Drainage Patterns and Wind Farms in Northwest China
An astronaut aboard the International Space Station captured this photograph of drainage patterns on the southwestern end of the Gobi Desert in China's Gansu Province. The desert landscape - part of the Hexi (or Gansu) Corridor route along the historical Silk Road - is low in elevation, generally flat, and surrounded by mountains and rolling hills.
The foothills of the Tien Shan mountains lie to the north of this scene. As temperatures warm in the springtime, snow melt from the higher elevations flows down into streams, forming narrow alluvial fans. The water carries sand, silt, and clay that accumulate at the mouths of the streams. These sediments are then available for further transport by larger valley rivers such as the Shule.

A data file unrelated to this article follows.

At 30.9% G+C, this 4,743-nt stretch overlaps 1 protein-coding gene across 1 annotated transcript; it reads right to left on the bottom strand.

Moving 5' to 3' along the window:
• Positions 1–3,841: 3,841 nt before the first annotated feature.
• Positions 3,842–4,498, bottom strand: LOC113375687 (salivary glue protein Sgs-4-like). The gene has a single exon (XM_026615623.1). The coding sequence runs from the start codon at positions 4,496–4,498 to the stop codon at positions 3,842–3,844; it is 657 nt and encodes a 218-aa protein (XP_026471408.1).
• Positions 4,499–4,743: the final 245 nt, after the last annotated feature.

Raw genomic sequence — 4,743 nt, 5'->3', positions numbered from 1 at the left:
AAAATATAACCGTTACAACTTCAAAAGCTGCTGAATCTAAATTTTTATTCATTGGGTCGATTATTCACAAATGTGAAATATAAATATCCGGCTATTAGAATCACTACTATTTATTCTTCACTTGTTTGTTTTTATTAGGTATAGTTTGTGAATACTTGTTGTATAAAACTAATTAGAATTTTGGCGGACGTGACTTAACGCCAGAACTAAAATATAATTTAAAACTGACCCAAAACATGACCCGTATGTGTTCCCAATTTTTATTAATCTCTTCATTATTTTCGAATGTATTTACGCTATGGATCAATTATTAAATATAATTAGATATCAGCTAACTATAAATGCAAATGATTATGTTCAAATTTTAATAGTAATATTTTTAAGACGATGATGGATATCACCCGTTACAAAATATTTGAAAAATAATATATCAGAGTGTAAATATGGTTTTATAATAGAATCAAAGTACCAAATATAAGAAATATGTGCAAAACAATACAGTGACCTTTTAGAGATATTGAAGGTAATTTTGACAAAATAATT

The grid pattern superimposed on the basin is part of the Gansu Wind Farm Project. Narrow roads mark the paths between dozens of wind turbines. Currently China is the largest emitter of greenhouse gases, and the wind farms are part of an effort to reduce carbon emissions and to harness cleaner energy.
Most of the agriculture in this region follows along the Hexi Corridor. Several small towns skirt the Shule River, diverting water for cultivation of wool, tobacco, and a variety of grain and fruit crops.